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This is a really dumb question, but here goes.

  1. I've got one web server, running a simple PHP app.
  2. I've got two MySQL servers, with one replicated database, which powers the PHP app. I'm using two MySQL databases to deal with demand.

How can I (and indeed, can I) get the PHP app to alternate which MySQL server it uses?

The PHP line where I connect to the database is currently this:

$con = mysql_connect('10.0.0.2:3306','name','password')
  or die('Could not connect to the server!');

Is there a way I can load-balance with 10.0.0.2 and my other server? Thanks.

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4 Answers

up vote 1 down vote accepted

One really simple way: You could just use a random number to select between two connection strings, something like the following (this is pseudo-code, I don't speak PHP):

  $ran = gen_random();    // assuming range from 0..1
  if (ran < 0.5) then 
     $con = database1; 
  else 
     $con = database2; 

Real load balancing would be possible as well of course, you would have to check to load of your DB servers and select the one with the lower load.

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This is what we used in our environment -- a simple PRNG to pseudo-randomly choose a database to connect to for each request. The only hitch we ran into in this regard is that there is a delay in the replication, and if subsequent script requests come fast enough data written to one server may not be available yet on the other! Sticking your selection into the session, though, to make all requests for a particular user use the same database, could solve this issue. –  Kromey May 12 '11 at 16:39
    
great - this is a nice simple solution and i can trade up to haproxy/pound if i need to :) –  simon May 12 '11 at 17:04
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You want to be very careful what you are doing here. MySQL replication is a master-slave process. Any updates written to the slave will not make it back to the master, and you will end up with inconsistent databases. In fact, sooner or later you will probably end up with broken replication and then the fun starts for real. You could try and set up some sort of circular replication, but last I read about this nobody has managed to get this to work in a production environment.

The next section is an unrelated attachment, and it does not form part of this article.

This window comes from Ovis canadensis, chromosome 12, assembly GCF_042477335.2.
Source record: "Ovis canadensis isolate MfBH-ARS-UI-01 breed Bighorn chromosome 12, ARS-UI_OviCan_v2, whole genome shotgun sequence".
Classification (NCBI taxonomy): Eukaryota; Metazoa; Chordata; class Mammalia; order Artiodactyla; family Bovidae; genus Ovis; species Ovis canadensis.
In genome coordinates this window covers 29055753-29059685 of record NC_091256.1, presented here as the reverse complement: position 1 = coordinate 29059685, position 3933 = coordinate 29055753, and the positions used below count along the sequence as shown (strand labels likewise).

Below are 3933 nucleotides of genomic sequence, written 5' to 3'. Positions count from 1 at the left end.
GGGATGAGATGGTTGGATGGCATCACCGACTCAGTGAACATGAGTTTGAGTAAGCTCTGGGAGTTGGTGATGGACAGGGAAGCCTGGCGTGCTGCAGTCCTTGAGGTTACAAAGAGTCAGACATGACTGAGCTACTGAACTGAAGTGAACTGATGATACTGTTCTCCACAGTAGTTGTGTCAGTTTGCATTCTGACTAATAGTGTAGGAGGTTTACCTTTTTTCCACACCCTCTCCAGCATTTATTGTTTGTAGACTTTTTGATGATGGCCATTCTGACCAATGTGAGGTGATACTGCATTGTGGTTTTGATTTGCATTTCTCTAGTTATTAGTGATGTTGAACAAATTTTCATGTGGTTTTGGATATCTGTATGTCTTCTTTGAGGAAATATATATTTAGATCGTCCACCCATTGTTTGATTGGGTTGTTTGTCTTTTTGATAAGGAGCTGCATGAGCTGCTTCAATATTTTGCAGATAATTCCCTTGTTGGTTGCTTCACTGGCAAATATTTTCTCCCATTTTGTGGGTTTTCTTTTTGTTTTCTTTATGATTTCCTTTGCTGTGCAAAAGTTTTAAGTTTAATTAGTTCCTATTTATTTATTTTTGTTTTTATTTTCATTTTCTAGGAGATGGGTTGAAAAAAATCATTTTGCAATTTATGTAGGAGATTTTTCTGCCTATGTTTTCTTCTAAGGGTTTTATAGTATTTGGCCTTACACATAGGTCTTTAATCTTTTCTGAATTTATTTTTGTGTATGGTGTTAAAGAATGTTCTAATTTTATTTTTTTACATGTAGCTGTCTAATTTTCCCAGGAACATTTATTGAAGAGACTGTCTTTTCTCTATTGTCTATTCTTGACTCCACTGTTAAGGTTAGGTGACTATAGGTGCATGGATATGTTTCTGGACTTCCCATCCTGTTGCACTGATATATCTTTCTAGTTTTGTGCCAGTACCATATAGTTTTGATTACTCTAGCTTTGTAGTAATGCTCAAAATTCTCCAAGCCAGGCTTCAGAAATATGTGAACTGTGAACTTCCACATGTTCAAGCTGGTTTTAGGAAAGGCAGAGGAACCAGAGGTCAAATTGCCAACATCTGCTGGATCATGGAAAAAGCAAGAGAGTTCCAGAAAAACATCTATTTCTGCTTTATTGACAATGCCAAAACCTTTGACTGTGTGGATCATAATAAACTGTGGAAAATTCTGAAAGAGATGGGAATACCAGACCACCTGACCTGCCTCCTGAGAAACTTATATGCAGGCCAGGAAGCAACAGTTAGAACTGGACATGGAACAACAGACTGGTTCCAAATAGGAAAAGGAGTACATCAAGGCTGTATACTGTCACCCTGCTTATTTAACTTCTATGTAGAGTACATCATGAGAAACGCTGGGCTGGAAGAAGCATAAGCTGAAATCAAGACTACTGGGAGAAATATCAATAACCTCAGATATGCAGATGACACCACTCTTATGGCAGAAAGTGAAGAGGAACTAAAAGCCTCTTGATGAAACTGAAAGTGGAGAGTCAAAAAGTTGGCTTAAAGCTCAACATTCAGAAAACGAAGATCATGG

In any case I can tell you that a single MySQL database server, properly configured and optimised, can easily handle the traffic for several web servers (unless the web servers are real animals and the db server is a midget).

If you need a proper multimaster database cluster, you will have to look into other solutions. AFAIK there is only one proper multimaster database solution on the market, and that is oracle.

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In point of fact, MySQL master-master and MySQL circular replication both work quite well, and both see much action in production environments. While the most basic form of replication in MySQL is master-slave, with the others built up from that, it's hardly all there is to it. –  Kromey May 12 '11 at 16:35
    
Thanks for the advice, but I'm using master-master replication already, sorry if that wasn't clear :) –  simon May 12 '11 at 17:03
    
what is called "master-master" replication in MySQL is in fact a hack - it is just a circular master/slave setup. Obviously it breaks nearly every ACID principle and would work only in the special cases where ACID is not required (which might be true for MyISAM databases where you would not expect transaction consistency or isolation anyway). I would not recommend enabling it without thorough testing and extensive simulation. –  syneticon-dj May 12 '11 at 17:48
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MySQL uses the NBCLuster group. Not all databases support the NBCluster DB Type. You might try migrating your data in a test environment to see what happens? You can then use a clustered environment.

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Check out the new mysql driver (mysqlnd) in 5.3.

Or you could use MySQL Proxy instead of doing it in PHP.

Cheers

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